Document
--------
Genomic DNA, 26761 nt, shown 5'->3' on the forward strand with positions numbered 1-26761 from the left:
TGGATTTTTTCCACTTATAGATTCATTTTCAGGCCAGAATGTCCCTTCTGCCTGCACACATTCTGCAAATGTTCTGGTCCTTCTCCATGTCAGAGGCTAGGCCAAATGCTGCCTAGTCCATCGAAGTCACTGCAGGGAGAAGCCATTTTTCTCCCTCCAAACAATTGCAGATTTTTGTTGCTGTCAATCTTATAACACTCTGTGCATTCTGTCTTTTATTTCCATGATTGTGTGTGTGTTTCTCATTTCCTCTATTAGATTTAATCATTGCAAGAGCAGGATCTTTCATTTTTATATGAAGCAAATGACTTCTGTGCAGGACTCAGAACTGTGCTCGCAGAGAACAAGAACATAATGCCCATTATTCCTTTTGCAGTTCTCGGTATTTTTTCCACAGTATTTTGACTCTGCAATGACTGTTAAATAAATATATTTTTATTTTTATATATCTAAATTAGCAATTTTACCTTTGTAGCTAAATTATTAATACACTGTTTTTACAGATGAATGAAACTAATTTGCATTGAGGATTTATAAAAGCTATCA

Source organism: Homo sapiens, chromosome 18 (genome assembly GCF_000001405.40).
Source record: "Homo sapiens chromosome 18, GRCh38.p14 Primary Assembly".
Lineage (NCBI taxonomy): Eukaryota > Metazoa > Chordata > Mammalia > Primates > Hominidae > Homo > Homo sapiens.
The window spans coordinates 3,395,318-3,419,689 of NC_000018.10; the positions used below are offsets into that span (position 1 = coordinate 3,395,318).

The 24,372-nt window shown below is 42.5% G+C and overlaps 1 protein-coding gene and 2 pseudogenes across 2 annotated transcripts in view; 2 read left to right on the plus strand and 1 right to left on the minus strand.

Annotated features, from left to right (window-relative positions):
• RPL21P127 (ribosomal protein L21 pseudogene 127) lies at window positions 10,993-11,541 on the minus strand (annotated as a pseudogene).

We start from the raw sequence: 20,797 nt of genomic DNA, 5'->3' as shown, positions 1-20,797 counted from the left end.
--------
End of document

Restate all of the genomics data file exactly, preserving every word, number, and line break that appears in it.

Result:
Genomic DNA, 26761 nt, shown 5'->3' on the forward strand with positions numbered 1-26761 from the left:
TGGATTTTTTCCACTTATAGATTCATTTTCAGGCCAGAATGTCCCTTCTGCCTGCACACATTCTGCAAATGTTCTGGTCCTTCTCCATGTCAGAGGCTAGGCCAAATGCTGCCTAGTCCATCGAAGTCACTGCAGGGAGAAGCCATTTTTCTCCCTCCAAACAATTGCAGATTTTTGTTGCTGTCAATCTTATAACACTCTGTGCATTCTGTCTTTTATTTCCATGATTGTGTGTGTGTTTCTCATTTCCTCTATTAGATTTAATCATTGCAAGAGCAGGATCTTTCATTTTTATATGAAGCAAATGACTTCTGTGCAGGACTCAGAACTGTGCTCGCAGAGAACAAGAACATAATGCCCATTATTCCTTTTGCAGTTCTCGGTATTTTTTCCACAGTATTTTGACTCTGCAATGACTGTTAAATAAATATATTTTTATTTTTATATATCTAAATTAGCAATTTTACCTTTGTAGCTAAATTATTAATACACTGTTTTTACAGATGAATGAAACTAATTTGCATTGAGGATTTATAAAAGCTATCA

Source organism: Homo sapiens, chromosome 18 (genome assembly GCF_000001405.40).
Source record: "Homo sapiens chromosome 18, GRCh38.p14 Primary Assembly".
Lineage (NCBI taxonomy): Eukaryota > Metazoa > Chordata > Mammalia > Primates > Hominidae > Homo > Homo sapiens.
The window spans coordinates 3,395,318-3,419,689 of NC_000018.10; the positions used below are offsets into that span (position 1 = coordinate 3,395,318).

The 24,372-nt window shown below is 42.5% G+C and overlaps 1 protein-coding gene and 2 pseudogenes across 2 annotated transcripts in view; 2 read left to right on the plus strand and 1 right to left on the minus strand.

Annotated features, from left to right (window-relative positions):
• RPL21P127 (ribosomal protein L21 pseudogene 127) lies at window positions 10,993-11,541 on the minus strand (annotated as a pseudogene).

We start from the raw sequence: 20,797 nt of genomic DNA, 5'->3' as shown, positions 1-20,797 counted from the left end.